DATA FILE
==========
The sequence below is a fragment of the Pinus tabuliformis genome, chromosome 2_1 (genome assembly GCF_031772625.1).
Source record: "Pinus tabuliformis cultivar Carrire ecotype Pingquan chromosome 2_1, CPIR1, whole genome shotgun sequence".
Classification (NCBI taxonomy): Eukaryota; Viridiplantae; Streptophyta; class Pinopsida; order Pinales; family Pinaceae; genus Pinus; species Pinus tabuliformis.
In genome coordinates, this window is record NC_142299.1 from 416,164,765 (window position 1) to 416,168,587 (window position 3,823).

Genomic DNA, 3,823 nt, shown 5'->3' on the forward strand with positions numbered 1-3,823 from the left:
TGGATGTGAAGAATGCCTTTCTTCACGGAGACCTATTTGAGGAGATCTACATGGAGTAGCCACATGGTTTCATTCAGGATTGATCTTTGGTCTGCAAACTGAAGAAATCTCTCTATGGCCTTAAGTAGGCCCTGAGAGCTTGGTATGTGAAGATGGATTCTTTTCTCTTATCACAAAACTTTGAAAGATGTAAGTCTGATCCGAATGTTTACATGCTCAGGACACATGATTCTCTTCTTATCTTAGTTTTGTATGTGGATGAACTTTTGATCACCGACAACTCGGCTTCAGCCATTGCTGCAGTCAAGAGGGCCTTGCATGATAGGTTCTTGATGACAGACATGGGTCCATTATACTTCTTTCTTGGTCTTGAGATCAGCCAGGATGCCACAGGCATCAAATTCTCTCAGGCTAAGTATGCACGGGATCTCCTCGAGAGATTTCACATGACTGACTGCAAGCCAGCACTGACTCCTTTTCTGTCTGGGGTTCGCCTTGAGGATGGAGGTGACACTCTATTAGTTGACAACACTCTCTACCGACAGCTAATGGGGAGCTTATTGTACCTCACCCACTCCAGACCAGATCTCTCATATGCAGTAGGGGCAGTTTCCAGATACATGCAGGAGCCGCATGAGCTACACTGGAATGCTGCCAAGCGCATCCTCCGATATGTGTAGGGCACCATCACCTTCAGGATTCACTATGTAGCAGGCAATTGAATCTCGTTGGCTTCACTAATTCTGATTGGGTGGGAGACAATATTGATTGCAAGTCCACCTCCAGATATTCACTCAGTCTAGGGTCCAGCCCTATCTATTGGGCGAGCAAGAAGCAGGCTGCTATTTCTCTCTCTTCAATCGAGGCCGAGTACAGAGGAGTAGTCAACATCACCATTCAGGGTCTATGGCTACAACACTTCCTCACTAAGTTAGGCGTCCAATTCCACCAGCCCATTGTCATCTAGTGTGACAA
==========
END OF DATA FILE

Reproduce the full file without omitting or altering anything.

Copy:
The sequence below is a fragment of the Pinus tabuliformis genome, chromosome 2_1 (genome assembly GCF_031772625.1).
Source record: "Pinus tabuliformis cultivar Carrire ecotype Pingquan chromosome 2_1, CPIR1, whole genome shotgun sequence".
Classification (NCBI taxonomy): Eukaryota; Viridiplantae; Streptophyta; class Pinopsida; order Pinales; family Pinaceae; genus Pinus; species Pinus tabuliformis.
In genome coordinates, this window is record NC_142299.1 from 416,164,765 (window position 1) to 416,168,587 (window position 3,823).

Genomic DNA, 3,823 nt, shown 5'->3' on the forward strand with positions numbered 1-3,823 from the left:
TGGATGTGAAGAATGCCTTTCTTCACGGAGACCTATTTGAGGAGATCTACATGGAGTAGCCACATGGTTTCATTCAGGATTGATCTTTGGTCTGCAAACTGAAGAAATCTCTCTATGGCCTTAAGTAGGCCCTGAGAGCTTGGTATGTGAAGATGGATTCTTTTCTCTTATCACAAAACTTTGAAAGATGTAAGTCTGATCCGAATGTTTACATGCTCAGGACACATGATTCTCTTCTTATCTTAGTTTTGTATGTGGATGAACTTTTGATCACCGACAACTCGGCTTCAGCCATTGCTGCAGTCAAGAGGGCCTTGCATGATAGGTTCTTGATGACAGACATGGGTCCATTATACTTCTTTCTTGGTCTTGAGATCAGCCAGGATGCCACAGGCATCAAATTCTCTCAGGCTAAGTATGCACGGGATCTCCTCGAGAGATTTCACATGACTGACTGCAAGCCAGCACTGACTCCTTTTCTGTCTGGGGTTCGCCTTGAGGATGGAGGTGACACTCTATTAGTTGACAACACTCTCTACCGACAGCTAATGGGGAGCTTATTGTACCTCACCCACTCCAGACCAGATCTCTCATATGCAGTAGGGGCAGTTTCCAGATACATGCAGGAGCCGCATGAGCTACACTGGAATGCTGCCAAGCGCATCCTCCGATATGTGTAGGGCACCATCACCTTCAGGATTCACTATGTAGCAGGCAATTGAATCTCGTTGGCTTCACTAATTCTGATTGGGTGGGAGACAATATTGATTGCAAGTCCACCTCCAGATATTCACTCAGTCTAGGGTCCAGCCCTATCTATTGGGCGAGCAAGAAGCAGGCTGCTATTTCTCTCTCTTCAATCGAGGCCGAGTACAGAGGAGTAGTCAACATCACCATTCAGGGTCTATGGCTACAACACTTCCTCACTAAGTTAGGCGTCCAATTCCACCAGCCCATTGTCATCTAGTGTGACAA